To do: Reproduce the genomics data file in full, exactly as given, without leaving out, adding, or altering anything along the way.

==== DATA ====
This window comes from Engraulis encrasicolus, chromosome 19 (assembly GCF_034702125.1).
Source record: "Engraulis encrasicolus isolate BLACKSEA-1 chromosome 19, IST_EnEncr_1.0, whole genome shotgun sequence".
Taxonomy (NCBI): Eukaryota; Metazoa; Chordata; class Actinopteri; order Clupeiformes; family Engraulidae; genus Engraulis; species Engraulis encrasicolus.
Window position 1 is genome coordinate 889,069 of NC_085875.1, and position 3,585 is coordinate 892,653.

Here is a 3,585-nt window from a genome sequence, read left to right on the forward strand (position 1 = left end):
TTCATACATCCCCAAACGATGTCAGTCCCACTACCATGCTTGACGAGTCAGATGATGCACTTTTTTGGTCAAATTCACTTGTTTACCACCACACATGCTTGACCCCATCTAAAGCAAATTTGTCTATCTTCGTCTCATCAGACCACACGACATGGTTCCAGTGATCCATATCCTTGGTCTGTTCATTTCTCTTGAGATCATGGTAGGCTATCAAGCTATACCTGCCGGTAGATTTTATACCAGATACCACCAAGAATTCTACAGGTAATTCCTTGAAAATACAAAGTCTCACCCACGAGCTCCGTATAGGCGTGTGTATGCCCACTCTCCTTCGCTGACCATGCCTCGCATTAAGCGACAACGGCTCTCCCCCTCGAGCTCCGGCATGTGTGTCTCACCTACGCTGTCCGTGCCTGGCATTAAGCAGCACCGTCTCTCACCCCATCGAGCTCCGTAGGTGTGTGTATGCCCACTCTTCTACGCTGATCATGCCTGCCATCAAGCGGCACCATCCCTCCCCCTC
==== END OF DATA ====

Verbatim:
This window comes from Engraulis encrasicolus, chromosome 19 (assembly GCF_034702125.1).
Source record: "Engraulis encrasicolus isolate BLACKSEA-1 chromosome 19, IST_EnEncr_1.0, whole genome shotgun sequence".
Taxonomy (NCBI): Eukaryota; Metazoa; Chordata; class Actinopteri; order Clupeiformes; family Engraulidae; genus Engraulis; species Engraulis encrasicolus.
Window position 1 is genome coordinate 889,069 of NC_085875.1, and position 3,585 is coordinate 892,653.

Here is a 3,585-nt window from a genome sequence, read left to right on the forward strand (position 1 = left end):
TTCATACATCCCCAAACGATGTCAGTCCCACTACCATGCTTGACGAGTCAGATGATGCACTTTTTTGGTCAAATTCACTTGTTTACCACCACACATGCTTGACCCCATCTAAAGCAAATTTGTCTATCTTCGTCTCATCAGACCACACGACATGGTTCCAGTGATCCATATCCTTGGTCTGTTCATTTCTCTTGAGATCATGGTAGGCTATCAAGCTATACCTGCCGGTAGATTTTATACCAGATACCACCAAGAATTCTACAGGTAATTCCTTGAAAATACAAAGTCTCACCCACGAGCTCCGTATAGGCGTGTGTATGCCCACTCTCCTTCGCTGACCATGCCTCGCATTAAGCGACAACGGCTCTCCCCCTCGAGCTCCGGCATGTGTGTCTCACCTACGCTGTCCGTGCCTGGCATTAAGCAGCACCGTCTCTCACCCCATCGAGCTCCGTAGGTGTGTGTATGCCCACTCTTCTACGCTGATCATGCCTGCCATCAAGCGGCACCATCCCTCCCCCTC